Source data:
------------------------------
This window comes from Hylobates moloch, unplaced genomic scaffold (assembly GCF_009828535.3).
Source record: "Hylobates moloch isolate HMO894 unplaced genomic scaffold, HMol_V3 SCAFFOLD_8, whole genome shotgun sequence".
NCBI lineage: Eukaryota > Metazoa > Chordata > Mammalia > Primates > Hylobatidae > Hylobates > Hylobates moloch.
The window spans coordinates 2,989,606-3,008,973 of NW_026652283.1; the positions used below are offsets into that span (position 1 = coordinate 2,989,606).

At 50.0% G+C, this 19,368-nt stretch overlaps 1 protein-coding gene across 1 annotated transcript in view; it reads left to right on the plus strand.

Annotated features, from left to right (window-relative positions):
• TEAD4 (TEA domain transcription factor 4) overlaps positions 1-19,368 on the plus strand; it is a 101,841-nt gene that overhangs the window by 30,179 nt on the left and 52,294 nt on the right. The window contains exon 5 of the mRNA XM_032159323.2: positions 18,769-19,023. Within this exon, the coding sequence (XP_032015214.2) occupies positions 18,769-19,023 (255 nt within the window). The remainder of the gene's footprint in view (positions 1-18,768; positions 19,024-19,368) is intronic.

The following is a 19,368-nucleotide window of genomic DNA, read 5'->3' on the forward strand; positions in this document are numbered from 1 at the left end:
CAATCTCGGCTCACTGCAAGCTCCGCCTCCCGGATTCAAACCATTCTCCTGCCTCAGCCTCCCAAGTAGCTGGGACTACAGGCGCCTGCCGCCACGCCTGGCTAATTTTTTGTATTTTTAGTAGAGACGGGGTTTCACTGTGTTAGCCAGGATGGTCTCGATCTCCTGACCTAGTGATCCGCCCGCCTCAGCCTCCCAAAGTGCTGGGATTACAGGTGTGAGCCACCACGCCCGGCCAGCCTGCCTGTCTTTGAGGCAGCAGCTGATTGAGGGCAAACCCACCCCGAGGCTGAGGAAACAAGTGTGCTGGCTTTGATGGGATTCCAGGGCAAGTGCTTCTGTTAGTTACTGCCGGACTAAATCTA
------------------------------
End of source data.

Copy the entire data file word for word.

This window comes from Hylobates moloch, unplaced genomic scaffold (assembly GCF_009828535.3).
Source record: "Hylobates moloch isolate HMO894 unplaced genomic scaffold, HMol_V3 SCAFFOLD_8, whole genome shotgun sequence".
NCBI lineage: Eukaryota > Metazoa > Chordata > Mammalia > Primates > Hylobatidae > Hylobates > Hylobates moloch.
The window spans coordinates 2,989,606-3,008,973 of NW_026652283.1; the positions used below are offsets into that span (position 1 = coordinate 2,989,606).

At 50.0% G+C, this 19,368-nt stretch overlaps 1 protein-coding gene across 1 annotated transcript in view; it reads left to right on the plus strand.

Annotated features, from left to right (window-relative positions):
• TEAD4 (TEA domain transcription factor 4) overlaps positions 1-19,368 on the plus strand; it is a 101,841-nt gene that overhangs the window by 30,179 nt on the left and 52,294 nt on the right. The window contains exon 5 of the mRNA XM_032159323.2: positions 18,769-19,023. Within this exon, the coding sequence (XP_032015214.2) occupies positions 18,769-19,023 (255 nt within the window). The remainder of the gene's footprint in view (positions 1-18,768; positions 19,024-19,368) is intronic.

The following is a 19,368-nucleotide window of genomic DNA, read 5'->3' on the forward strand; positions in this document are numbered from 1 at the left end:
CAATCTCGGCTCACTGCAAGCTCCGCCTCCCGGATTCAAACCATTCTCCTGCCTCAGCCTCCCAAGTAGCTGGGACTACAGGCGCCTGCCGCCACGCCTGGCTAATTTTTTGTATTTTTAGTAGAGACGGGGTTTCACTGTGTTAGCCAGGATGGTCTCGATCTCCTGACCTAGTGATCCGCCCGCCTCAGCCTCCCAAAGTGCTGGGATTACAGGTGTGAGCCACCACGCCCGGCCAGCCTGCCTGTCTTTGAGGCAGCAGCTGATTGAGGGCAAACCCACCCCGAGGCTGAGGAAACAAGTGTGCTGGCTTTGATGGGATTCCAGGGCAAGTGCTTCTGTTAGTTACTGCCGGACTAAATCTA